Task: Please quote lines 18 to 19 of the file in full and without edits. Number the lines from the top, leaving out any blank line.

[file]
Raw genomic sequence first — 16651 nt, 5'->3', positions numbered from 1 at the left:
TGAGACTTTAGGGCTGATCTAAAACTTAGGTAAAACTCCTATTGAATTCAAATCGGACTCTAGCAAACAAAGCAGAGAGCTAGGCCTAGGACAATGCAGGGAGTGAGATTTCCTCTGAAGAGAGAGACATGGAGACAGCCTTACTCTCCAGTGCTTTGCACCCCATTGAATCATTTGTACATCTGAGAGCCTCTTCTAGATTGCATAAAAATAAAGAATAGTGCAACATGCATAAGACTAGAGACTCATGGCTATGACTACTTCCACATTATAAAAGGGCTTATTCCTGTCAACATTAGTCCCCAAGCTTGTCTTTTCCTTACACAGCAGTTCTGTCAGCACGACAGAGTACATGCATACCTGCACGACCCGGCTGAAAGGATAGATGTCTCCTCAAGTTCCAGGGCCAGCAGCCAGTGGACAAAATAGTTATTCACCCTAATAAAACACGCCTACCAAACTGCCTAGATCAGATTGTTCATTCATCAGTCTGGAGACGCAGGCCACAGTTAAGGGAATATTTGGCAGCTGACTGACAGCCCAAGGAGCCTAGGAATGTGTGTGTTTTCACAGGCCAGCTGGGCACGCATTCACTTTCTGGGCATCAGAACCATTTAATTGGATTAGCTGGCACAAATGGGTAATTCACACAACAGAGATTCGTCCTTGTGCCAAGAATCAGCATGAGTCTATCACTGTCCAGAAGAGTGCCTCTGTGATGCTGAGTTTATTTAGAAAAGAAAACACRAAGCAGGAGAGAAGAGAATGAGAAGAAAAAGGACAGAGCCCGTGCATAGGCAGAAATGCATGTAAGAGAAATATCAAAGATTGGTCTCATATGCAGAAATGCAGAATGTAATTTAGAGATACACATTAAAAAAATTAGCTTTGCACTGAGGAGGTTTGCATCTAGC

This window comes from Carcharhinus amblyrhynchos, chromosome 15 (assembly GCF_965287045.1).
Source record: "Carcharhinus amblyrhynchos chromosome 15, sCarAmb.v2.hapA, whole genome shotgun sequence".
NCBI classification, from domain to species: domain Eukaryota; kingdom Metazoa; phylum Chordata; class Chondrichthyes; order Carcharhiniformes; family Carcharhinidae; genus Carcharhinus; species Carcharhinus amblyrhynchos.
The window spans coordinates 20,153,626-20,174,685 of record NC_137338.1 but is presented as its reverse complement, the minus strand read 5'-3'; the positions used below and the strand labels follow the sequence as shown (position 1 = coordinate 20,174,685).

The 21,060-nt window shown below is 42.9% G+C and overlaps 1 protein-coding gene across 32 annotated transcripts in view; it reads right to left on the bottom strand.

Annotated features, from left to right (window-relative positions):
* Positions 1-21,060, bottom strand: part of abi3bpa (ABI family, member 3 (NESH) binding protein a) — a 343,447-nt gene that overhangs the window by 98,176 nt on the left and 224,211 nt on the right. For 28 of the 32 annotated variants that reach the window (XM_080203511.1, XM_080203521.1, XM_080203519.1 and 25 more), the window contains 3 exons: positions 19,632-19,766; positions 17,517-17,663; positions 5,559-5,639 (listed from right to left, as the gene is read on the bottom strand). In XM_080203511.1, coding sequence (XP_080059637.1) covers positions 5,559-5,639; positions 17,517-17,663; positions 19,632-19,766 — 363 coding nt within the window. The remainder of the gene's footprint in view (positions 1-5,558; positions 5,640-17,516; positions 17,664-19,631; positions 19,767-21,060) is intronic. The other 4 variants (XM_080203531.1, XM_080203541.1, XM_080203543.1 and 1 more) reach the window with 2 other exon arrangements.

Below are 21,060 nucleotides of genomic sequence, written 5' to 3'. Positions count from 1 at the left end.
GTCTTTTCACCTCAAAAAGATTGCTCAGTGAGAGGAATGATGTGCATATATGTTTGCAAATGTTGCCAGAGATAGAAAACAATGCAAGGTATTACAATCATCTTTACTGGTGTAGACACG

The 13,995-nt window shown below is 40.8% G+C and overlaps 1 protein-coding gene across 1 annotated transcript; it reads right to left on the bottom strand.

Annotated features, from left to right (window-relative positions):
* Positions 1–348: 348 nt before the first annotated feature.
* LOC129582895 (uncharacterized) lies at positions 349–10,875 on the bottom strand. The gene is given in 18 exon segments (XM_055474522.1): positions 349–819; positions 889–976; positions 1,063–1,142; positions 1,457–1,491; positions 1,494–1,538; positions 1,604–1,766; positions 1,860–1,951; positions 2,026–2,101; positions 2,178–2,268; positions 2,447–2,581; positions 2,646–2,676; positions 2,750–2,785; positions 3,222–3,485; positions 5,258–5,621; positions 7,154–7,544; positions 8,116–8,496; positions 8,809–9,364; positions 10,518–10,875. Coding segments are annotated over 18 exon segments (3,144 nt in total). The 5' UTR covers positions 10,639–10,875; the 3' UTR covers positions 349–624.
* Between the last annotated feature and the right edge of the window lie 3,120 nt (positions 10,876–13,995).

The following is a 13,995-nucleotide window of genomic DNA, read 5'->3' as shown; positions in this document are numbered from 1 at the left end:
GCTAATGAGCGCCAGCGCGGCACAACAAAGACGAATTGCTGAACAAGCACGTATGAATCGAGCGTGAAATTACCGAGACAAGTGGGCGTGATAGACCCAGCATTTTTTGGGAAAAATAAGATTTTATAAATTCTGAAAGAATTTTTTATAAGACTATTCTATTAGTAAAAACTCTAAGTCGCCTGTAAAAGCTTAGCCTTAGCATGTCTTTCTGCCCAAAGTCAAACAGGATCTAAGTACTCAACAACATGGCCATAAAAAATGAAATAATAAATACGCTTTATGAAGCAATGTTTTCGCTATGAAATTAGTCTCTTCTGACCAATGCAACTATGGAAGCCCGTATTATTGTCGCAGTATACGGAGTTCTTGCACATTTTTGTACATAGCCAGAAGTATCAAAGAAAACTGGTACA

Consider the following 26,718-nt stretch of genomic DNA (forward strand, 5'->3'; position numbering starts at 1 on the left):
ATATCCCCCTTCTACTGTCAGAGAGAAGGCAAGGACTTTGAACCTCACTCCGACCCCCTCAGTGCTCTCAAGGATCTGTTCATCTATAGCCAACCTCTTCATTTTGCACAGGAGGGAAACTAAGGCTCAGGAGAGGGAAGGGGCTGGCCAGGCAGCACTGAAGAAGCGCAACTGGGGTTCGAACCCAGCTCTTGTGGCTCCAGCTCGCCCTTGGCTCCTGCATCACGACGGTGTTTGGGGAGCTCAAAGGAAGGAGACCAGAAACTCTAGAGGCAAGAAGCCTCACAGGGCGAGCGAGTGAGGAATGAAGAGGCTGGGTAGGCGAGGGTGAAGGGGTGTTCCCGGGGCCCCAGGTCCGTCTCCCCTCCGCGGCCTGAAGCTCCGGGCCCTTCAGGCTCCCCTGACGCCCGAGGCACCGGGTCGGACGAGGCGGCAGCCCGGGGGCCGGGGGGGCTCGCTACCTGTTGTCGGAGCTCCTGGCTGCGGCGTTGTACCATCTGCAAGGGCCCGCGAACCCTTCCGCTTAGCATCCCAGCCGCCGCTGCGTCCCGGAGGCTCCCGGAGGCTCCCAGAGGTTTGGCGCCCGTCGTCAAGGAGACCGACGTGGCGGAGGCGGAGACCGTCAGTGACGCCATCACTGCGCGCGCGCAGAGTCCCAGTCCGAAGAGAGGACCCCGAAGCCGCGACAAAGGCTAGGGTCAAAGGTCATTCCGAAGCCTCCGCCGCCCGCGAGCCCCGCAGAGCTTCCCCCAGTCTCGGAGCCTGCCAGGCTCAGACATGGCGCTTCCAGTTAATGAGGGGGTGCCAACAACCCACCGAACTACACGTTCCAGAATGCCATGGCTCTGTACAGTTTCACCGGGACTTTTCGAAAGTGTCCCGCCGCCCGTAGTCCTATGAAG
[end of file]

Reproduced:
GCTAATGAGCGCCAGCGCGGCACAACAAAGACGAATTGCTGAACAAGCACGTATGAATCGAGCGTGAAATTACCGAGACAAGTGGGCGTGATAGACCCAGCATTTTTTGGGAAAAATAAGATTTTATAAATTCTGAAAGAATTTTTTATAAGACTATTCTATTAGTAAAAACTCTAAGTCGCCTGTAAAAGCTTAGCCTTAGCATGTCTTTCTGCCCAAAGTCAAACAGGATCTAAGTACTCAACAACATGGCCATAAAAAATGAAATAATAAATACGCTTTATGAAGCAATGTTTTCGCTATGAAATTAGTCTCTTCTGACCAATGCAACTATGGAAGCCCGTATTATTGTCGCAGTATACGGAGTTCTTGCACATTTTTGTACATAGCCAGAAGTATCAAAGAAAACTGGTACA

Consider the following 26,718-nt stretch of genomic DNA (forward strand, 5'->3'; position numbering starts at 1 on the left):